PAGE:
I have lots of friends who are very committed to either Hillary Clinton or Bernie Sanders, and their zeal has me feeling optimistic about the future of the Democratic party. Whoever wins the nomination is going to have an army of near-fanatics at their service, and I’m excited about the possible VPs each might select. I’m also looking forward to the next meaningful primary cycle four or eight years from now, when I suspect we’ll have even better candidates to choose from — Hello, Elizabeth Warren!… [more]
This is my review of the recently recalled picture book, A Birthday Cake For George Washington. For those who haven’t seen it and will now be unable to obtain it, here’s my page by page synopsis of the book with excerpts from the text and tiny, super low resolution thumbnails of the interior pages.… [more]
photo by Bill Young (CC BY 2.0)
I went out to see the full lunar eclipse tonight. Here on the West coast, the Moon was suppose to rise in time for us to see the whole nearly hour and a half of its full eclipse, but where I was, the Oakland hills and a thin layer of hazy cloud cover kept it out of sight for over an hour. … [more]
This image, and the idea of dyeing elephant tusks to destroy their value to poachers, has been floating around the Internet lately, sometimes presented as an idea that we should pursue, but more often being presented as something already being done. I looked into this and, unfortunately, it’s not something that’s being done right now, and worse, it might not be feasible at all.… [more]
I spent an afternoon at the Museum of Modern Art when I was in New York earlier this week and almost literally stumbled on a new way of looking at paintings that had a remarkable effect on my experience with many of the paintings I saw that day.
Here’s what you do:… [more]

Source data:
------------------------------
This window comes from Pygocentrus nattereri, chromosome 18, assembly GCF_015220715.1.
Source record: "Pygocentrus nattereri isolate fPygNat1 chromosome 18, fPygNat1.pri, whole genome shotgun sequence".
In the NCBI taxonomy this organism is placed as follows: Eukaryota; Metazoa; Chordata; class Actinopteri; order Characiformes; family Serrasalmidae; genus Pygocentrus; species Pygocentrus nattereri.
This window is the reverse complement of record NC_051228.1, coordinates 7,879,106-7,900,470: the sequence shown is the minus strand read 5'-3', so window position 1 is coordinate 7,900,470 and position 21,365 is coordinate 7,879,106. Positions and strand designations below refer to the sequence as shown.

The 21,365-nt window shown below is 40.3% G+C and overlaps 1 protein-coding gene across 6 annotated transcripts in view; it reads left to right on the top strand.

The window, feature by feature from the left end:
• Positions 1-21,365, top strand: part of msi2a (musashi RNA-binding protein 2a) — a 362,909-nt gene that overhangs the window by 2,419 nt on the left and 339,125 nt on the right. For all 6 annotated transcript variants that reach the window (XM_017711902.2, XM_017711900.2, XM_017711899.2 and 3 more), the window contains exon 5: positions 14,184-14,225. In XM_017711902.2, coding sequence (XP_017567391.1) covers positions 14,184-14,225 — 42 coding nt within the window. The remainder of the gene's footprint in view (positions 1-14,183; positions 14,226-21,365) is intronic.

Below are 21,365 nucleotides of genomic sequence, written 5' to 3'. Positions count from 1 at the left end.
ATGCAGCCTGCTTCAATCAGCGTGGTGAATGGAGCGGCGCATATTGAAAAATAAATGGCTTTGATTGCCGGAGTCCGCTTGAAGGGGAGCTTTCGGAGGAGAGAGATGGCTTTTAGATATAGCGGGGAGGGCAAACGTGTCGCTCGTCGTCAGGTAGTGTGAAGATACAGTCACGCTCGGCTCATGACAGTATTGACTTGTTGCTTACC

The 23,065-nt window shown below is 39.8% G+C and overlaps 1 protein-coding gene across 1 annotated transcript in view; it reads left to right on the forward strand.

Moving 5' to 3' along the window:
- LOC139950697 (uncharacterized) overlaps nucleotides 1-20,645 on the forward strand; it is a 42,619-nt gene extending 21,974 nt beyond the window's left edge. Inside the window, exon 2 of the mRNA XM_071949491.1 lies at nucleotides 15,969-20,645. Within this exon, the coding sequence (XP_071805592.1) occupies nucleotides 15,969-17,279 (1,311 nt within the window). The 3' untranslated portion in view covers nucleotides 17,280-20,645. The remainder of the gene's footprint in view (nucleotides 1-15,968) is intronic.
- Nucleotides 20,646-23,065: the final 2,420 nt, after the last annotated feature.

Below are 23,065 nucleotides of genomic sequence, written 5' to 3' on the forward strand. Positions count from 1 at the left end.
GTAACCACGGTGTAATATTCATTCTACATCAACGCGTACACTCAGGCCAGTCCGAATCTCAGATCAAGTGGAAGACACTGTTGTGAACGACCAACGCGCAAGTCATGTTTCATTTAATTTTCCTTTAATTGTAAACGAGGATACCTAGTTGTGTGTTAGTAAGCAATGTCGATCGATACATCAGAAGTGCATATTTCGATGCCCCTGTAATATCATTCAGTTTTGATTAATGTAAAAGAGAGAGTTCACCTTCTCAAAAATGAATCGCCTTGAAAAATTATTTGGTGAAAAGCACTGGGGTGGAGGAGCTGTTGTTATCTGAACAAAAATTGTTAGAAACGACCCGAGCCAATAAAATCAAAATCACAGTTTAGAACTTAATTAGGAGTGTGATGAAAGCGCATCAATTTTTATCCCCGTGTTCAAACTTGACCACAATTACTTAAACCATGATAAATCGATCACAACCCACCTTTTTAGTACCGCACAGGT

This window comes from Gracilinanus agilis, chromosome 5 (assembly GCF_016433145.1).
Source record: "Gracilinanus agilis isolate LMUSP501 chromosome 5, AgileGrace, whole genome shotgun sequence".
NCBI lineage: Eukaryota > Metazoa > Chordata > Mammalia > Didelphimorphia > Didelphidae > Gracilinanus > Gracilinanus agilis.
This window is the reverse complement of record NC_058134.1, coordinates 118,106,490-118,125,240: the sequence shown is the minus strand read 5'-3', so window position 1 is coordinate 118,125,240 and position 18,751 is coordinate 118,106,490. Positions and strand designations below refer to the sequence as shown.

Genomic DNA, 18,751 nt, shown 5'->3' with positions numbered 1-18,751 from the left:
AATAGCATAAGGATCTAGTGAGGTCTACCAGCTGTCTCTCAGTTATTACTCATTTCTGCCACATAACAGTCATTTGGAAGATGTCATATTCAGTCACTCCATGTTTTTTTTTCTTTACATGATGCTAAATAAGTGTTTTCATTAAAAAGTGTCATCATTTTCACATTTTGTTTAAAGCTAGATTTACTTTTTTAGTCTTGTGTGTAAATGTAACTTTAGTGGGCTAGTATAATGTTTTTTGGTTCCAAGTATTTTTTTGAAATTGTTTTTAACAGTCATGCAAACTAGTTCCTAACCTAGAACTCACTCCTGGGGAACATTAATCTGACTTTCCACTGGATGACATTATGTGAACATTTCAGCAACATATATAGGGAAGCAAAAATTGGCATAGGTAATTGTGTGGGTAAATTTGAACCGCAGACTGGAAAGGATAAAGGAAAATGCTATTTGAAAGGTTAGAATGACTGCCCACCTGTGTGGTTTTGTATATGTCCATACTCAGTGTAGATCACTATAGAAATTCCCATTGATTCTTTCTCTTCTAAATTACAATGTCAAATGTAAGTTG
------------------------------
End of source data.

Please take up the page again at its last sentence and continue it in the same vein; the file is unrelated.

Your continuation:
“Blue is the Warmest Color” is a groundbreaking movie that should be seen by anyone with an interest in new ways of telling stories through film.
The movie’s primary innovation is its absolute commitment to the faces of its characters. I’ve read reviews criticizing this as a “preoccupation with closeups,” as if this were a lack of directorial balance, but that’s ridiculous.… [more]
When I was in high school, I memorized “The Waste Land” and recited it to my English class over the course of two class periods. It was my favorite long poem until I discovered Eliot’s “Four Quartets” in college. Shortly after that, however, I was introduced to Basil Bunting’s “Briggflatts,” and it quickly became – and has remained – my new favorite.… [more]
Review: The Dazzle of Day, by Molly Gloss
This is my Favorite Science Fiction Novel, no contest, but it’s an odd creation. It’s like a historical fiction about a Quaker farming community, except that the community exists inside a multi-generational colony ship many centuries into a journey to a possible habitable world in a distant solar system. Oh, and each chapter begins with a quote from Walt Whitman!… [more]
First, read this courageous comment on the bombing and shooting in Norway.
We had our own “Oslo moment” here in the U.S., of course: the 9/11 attacks. In the aftermath, there was a lot of talk about tightening national security even at the cost of compromising our freedoms. A point that was often made in defense of more, and more extreme, measures was that no matter how strong our security was already, the terrorists would only need to find one crack in the wall, and they’d be in again.… [more]